Don’t over-egg the pudding.
“We have had quite enough of very,” she uttered.
Writers sometimes strain to use different words when plain and simple is just fine. A common error is to seek desperately for a range of ways of indicating speech: I shouted / he screamed / she bellowed / they wailed / we whispered / he ejaculated (!) …
None of these is wrong, but too many in one piece of writing (especially the more elaborate), can distract from the dialogue. There is nothing wrong, and plenty right about the humble ‘said’ The reader can concentrate on what is being said, whilst remaining clear about which character is speaking.
Alternatively, the speech can stand alone, and the follow up phrase can indicate who is speaking, and the tone in which it was spoken. For example: “I see you have thrown out my mother’s photo.” Only the almost imperceptible clenching of his jaw, indicated John’s anger.
Instead of struggling to find alternatives to said, maybe we should expend our energy on tracking down words that slip into our work on a regular basis without us noticing. Like ‘nice.’
Jane Austen had plenty to say on the over-use of this word, as when Catherine, in Northanger Abbey, says to Henry Tilney “… but it is a nice book, and why should I not call it so?” “Very true,” said Henry, “and this is a very nice day, and we are taking a very nice walk and you two are very nice ladies. Oh! It is a very nice word indeed! It does for everything. Originally perhaps it was applied only to express neatness, propriety, delicacy or refinement: people were nice in their dress, in their sentiments, or their choice. But now, every commendation on every subject is comprised in that one word.”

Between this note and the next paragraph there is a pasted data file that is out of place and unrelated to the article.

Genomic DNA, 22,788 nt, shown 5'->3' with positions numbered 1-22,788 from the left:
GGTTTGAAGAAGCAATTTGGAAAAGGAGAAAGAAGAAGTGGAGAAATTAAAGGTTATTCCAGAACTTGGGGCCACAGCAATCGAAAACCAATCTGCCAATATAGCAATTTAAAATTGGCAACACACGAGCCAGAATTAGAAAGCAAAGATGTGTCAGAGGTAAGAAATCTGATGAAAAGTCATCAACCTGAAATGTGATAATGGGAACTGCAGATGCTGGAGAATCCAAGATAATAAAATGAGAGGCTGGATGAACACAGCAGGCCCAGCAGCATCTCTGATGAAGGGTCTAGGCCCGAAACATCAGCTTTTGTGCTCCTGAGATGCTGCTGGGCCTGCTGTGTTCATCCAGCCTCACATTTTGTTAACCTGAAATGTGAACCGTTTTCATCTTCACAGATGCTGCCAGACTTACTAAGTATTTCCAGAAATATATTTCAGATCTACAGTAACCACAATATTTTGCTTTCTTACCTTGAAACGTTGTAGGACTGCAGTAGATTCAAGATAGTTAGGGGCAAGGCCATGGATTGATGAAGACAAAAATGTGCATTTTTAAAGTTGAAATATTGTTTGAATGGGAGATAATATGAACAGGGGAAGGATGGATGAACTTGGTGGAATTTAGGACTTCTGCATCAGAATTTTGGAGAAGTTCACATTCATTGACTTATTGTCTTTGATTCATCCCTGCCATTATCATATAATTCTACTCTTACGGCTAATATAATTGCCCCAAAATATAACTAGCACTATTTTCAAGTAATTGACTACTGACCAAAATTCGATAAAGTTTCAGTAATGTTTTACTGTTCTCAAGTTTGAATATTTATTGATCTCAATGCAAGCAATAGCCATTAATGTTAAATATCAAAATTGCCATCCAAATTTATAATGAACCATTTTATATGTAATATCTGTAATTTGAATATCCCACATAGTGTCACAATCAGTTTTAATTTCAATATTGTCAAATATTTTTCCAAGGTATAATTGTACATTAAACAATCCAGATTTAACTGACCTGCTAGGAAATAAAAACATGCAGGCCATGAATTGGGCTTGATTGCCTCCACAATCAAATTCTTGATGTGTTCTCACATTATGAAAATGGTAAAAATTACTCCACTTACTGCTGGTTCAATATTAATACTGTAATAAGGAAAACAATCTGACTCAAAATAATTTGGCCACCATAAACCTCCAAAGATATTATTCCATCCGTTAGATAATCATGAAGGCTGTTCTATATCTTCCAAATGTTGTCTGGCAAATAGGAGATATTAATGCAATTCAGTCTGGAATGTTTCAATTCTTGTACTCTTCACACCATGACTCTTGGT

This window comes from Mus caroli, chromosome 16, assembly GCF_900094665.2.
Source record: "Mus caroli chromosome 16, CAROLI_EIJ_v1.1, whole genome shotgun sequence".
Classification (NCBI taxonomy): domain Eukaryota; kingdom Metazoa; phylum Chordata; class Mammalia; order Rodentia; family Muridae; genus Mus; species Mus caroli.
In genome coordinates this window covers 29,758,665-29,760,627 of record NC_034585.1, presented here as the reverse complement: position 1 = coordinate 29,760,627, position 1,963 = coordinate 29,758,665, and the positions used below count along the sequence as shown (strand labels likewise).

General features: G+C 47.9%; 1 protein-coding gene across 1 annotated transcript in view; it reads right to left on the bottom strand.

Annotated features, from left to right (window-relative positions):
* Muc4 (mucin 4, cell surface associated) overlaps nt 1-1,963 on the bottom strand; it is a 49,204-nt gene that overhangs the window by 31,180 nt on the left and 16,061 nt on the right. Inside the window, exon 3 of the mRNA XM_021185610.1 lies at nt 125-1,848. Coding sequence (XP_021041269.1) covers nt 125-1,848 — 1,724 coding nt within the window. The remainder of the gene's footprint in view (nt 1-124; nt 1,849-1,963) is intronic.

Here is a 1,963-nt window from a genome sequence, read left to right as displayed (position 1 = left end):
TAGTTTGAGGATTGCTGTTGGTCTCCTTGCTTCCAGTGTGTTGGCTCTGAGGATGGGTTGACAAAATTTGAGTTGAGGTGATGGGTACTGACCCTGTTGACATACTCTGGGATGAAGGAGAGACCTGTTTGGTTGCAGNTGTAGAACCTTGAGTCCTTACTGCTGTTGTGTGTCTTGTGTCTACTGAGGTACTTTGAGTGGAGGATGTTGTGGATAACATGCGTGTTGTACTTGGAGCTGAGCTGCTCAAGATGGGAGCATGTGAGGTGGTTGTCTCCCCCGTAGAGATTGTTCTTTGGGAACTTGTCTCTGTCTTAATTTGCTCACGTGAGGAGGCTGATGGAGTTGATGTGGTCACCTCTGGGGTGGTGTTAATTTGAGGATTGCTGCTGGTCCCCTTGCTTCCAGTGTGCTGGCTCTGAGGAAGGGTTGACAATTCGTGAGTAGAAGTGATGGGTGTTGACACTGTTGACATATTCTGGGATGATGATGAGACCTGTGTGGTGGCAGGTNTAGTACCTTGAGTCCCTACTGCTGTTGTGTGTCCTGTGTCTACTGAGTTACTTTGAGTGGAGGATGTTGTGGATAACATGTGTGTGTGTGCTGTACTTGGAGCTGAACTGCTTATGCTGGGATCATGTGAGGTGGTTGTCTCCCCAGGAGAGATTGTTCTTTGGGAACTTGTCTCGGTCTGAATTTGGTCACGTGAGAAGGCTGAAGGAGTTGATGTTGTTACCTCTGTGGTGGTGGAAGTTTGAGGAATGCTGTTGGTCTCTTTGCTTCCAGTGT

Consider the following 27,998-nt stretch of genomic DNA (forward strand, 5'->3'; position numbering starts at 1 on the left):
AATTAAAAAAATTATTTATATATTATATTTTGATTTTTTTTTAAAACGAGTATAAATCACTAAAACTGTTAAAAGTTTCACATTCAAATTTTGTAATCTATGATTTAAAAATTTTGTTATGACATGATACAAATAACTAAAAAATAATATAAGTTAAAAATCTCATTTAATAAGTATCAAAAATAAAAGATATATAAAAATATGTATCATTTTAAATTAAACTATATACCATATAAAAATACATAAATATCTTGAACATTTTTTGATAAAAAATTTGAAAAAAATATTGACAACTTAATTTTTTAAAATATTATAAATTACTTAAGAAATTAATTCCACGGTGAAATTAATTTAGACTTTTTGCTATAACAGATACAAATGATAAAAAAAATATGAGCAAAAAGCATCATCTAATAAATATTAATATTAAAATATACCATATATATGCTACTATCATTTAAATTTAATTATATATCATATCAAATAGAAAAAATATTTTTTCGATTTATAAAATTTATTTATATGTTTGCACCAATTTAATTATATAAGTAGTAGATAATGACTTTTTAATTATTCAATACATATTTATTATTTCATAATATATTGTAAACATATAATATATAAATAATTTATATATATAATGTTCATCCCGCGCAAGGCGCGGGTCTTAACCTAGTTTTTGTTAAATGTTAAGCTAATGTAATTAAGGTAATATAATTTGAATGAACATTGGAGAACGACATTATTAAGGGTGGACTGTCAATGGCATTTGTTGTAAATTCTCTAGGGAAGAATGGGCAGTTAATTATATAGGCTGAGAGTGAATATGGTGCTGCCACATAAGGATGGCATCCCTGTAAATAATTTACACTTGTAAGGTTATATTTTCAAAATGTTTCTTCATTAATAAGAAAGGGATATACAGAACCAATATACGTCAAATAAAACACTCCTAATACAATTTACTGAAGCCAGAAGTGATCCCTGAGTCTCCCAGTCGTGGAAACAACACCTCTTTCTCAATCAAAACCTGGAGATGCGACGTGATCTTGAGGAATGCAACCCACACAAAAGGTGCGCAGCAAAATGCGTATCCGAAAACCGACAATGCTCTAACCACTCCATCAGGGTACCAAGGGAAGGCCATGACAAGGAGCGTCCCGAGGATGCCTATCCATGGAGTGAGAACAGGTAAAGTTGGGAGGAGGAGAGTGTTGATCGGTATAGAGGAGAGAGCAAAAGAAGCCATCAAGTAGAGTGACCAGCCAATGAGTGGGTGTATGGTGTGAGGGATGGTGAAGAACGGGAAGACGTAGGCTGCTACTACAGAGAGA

Another word that crops up too often in a lot of people’s writing is very. Even with the likes of Henry Tilney (though I suspect in the extract above he was just being sarcastic). Again, the constant repetition of the word shows a lack of imagination and can get boring. There are plenty of alternatives to using very before a word. Here are a few examples:Very rich – wealthy / loadedVery poor – destitute / impoverishedVery loud – noisy / deafeningVery quiet – hushedVery often – frequentlyVery rarely – seldomVery short – briefVery long – lengthy
Alternatively, the word on its own can be be more powerful. Some years ago my husband took our French friend’s son to a cricket match. Asked how he found the experience, the boy replied, ‘long.’ Enough said!
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This is an amended version of a post that appeared in October 2017.